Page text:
The Book of Job - Part 7

Series: My Preaching Bucket List

October 29, 2017
Brad Shockley

Episode Notes

Most of us, if not all of us, grew up with “sayings,” those life observations that are hard to argue with. We accept them as true because they sound wise, but I want to tell you most of those “sayings” don’t hold up under the daily grind of reality.

Take, for example…

1. Cheaters never prosper.

In reality (as someone has said)… “the rain falls on the just and the unjust [guy]—mostly on the just, because the unjust stole the just’s umbrella.”

In this life, cheaters may very well prosper.

2. The customer is always right.

In reality… often customers are just crazy.

3. “What doesn’t kill you makes you stronger.”

In reality… life’s struggles can cripple you instead of making you stronger.

4. “Sticks and stones may break my bones, but words can never hurt me.”

In reality… cruel words can cut all the way down to your soul and leave a life long wound.

Which brings me to another maxim I know you’re familiar with…

5. Time heals all wounds.

In reality… time helps us cope with wounds but it doesn’t necessarily heal them.

And finally, though there are many more, there’s a saying you might be surprised to find doesn’t square with reality…

7. God will not put more on you than you can bear.

I wouldn’t want know how many of us have employed this one when comforting those who’ve suffered great loss, because, it too, just isn’t true.

If anybody ever to live knows this isn’t true it was Job.

He was a great man who enjoyed great wealth, a great family (seven sons and three daughters), great relationships, and most importantly a great walk with God. He was blameless, upright, God-fearing. He turned away from evil. There wasn’t anyone like him at the time.

Yet for reasons we will never fully understand, it was his faithfulness that made him a target for testing.

God presented him to Satan as an example of what a servant should be. Satan challenged God to let him attack Job with suffering, so he could prove God wrong. God said, “OK, you can touch everything he has but you cannot touch him.”

In four waves of unimaginable loss, Satan took away Job’s wealth and family, save his wife. Amazingly, Job responded in a way I’m not sure any of us could…

Job 1:20–22 (ESV) — 20 Then Job arose and tore his robe and shaved his head and fell on the ground and worshiped. 21 And he said, “Naked I came from my mother’s womb, and naked shall I return. The Lord gave, and the Lord has taken away; blessed be the name of the Lord.” 22 In all this Job did not sin or charge God with wrong.

Now you might be thinking, “See, the maxim is true. God knew Job was fit for the test. That’s why he let Satan hit him so hard.” Of course God proved Satan wrong. But it’s a mistake to frame Job’s response to such terrible suffering with our old saying.

As I mentioned at my last message’s end,  Job’s suffering wasn’t over yet. Look at the beginning of chapter 2…

Job 2:1–6 (ESV) — 1 Again there was a day when the sons of God came to present themselves before the Lord, and Satan also came among them to present himself before the Lord. 2 And the Lord said to Satan, “From where have you come?” Satan answered the Lord and said, “From going to and fro on the earth, and from walking up and down on it.” 

This sounds familiar, doesn’t it? And that’s bad, isn’t it?

3 And the Lord said to Satan, “Have you considered my servant Job, that there is none like him on the earth, a blameless and upright man, who fears God and turns away from evil? He still holds fast his integrity, although you incited me against him to destroy him without reason.” 4 Then Satan answered the Lord and said, “Skin for skin! All that a man has he will give for his life.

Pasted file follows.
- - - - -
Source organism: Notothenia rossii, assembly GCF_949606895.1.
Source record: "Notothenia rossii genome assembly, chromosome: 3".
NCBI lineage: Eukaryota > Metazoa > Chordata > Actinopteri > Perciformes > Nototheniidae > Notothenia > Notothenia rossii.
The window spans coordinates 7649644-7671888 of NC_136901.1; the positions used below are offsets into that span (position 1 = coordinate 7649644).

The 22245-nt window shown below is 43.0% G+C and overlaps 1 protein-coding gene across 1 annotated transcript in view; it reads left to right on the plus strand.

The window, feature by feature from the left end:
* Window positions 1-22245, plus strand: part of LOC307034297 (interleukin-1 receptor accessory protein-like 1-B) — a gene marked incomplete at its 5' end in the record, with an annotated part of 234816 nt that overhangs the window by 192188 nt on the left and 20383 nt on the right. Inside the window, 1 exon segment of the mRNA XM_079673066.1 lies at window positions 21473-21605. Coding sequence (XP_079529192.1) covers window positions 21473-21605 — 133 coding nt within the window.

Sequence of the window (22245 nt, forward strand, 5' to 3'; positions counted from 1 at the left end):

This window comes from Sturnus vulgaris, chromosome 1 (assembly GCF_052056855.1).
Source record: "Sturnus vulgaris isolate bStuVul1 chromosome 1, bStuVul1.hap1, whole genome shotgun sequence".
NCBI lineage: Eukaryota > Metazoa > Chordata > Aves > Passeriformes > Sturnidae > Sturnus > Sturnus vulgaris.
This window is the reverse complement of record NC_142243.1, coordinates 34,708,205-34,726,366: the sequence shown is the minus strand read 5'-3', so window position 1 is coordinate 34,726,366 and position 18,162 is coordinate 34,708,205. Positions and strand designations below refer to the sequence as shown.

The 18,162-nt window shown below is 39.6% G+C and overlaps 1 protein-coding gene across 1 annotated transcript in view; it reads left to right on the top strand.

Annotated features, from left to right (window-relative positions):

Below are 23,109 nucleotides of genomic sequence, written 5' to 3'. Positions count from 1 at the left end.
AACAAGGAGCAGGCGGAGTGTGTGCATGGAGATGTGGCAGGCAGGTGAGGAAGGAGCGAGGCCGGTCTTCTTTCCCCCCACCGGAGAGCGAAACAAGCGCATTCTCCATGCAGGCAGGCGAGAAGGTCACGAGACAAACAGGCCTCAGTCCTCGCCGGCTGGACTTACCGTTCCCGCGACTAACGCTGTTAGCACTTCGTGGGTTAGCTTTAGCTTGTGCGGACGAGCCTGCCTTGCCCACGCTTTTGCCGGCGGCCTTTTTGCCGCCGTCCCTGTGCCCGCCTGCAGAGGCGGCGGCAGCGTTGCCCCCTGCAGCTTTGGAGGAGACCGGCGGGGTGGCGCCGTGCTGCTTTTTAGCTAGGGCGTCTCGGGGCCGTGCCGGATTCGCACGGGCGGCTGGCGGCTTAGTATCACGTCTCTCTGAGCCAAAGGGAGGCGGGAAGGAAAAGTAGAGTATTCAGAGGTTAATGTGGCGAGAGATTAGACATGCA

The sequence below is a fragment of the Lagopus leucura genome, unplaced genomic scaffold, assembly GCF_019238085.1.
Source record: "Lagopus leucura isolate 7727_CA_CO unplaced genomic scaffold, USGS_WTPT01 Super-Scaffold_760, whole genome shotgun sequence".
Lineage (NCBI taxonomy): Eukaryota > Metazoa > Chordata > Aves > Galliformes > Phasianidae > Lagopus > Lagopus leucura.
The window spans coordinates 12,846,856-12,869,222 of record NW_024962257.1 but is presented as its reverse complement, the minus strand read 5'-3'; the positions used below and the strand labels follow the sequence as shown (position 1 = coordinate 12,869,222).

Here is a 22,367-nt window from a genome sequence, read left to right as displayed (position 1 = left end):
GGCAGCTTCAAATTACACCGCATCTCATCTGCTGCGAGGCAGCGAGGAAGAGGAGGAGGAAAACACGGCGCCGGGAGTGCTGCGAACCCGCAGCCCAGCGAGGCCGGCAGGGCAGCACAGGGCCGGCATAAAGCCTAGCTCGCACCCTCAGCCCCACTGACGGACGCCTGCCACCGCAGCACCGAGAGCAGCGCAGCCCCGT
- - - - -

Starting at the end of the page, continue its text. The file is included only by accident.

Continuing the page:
This saying, “skin for skin,” is evidently an ancient proverb or saying of its own. We don’t know exactly what it means, but one Bible scholar says…

“It may be similar to the… ‘eye for eye, tooth for tooth … wound for wound, stripe for stripe’ [ideas found in] (Exod. 21:24–25). In this instance it means that Job would give up his property and even his children to save his own life. From another viewpoint, [some] take it to mean that one will yield a less important part of the body to protect a more vital member; e.g., one will raise his arm to ward off a blow to the head.”

Whatever it means, what Satan calls for next was perfectly clear..

5 But stretch out your hand and touch his bone and his flesh, and he will curse you to your face.” 6 And the Lord said to Satan, “Behold, he is in your hand; only spare his life.”

God gave Satan permission to test Job’s motivation for serving Him by bringing suffering into his life AGAIN! Only this time, the only thing Satan could not take was Job’s life. Everything else was fair game.

Job 2:7–10 (ESV) — 7 So Satan went out from the presence of the Lord and struck Job with loathsome sores from the sole of his foot to the crown of his head. 8 And he took a piece of broken pottery with which to scrape himself while he sat in the ashes.

Job lost his wealth, his family, and now his health.

Though many have tried to diagnose Job’s condition, it was most likely a combination of ailments. Whatever they were, they caused unimaginable suffering, beginning with sores or boils over every inch of his body that itched so bad he took pieces of broken pottery and scraped them for relief.

Throughout the book we discover more terrible symptoms:

Job 7:4 (ESV) — 4 When I lie down I say, ‘When shall I arise?’ But the night is long, and I am full of tossing till the dawn.

Job 7:5 (ESV) — 5 My flesh is clothed with worms and dirt; my skin hardens, then breaks out afresh.

Job 16:16 (ESV) — 16 My face is red with weeping, and on my eyelids is deep darkness,

Job 19:17 (ESV) — 17 My breath is strange to my wife, and I am a stench to the children of my own mother.

Job 19:20 (ESV) — 20 My bones stick to my skin and to my flesh, and I have escaped by the skin of my teeth.

Job 30:17 (ESV) — 17 The night racks my bones, and the pain that gnaws me takes no rest.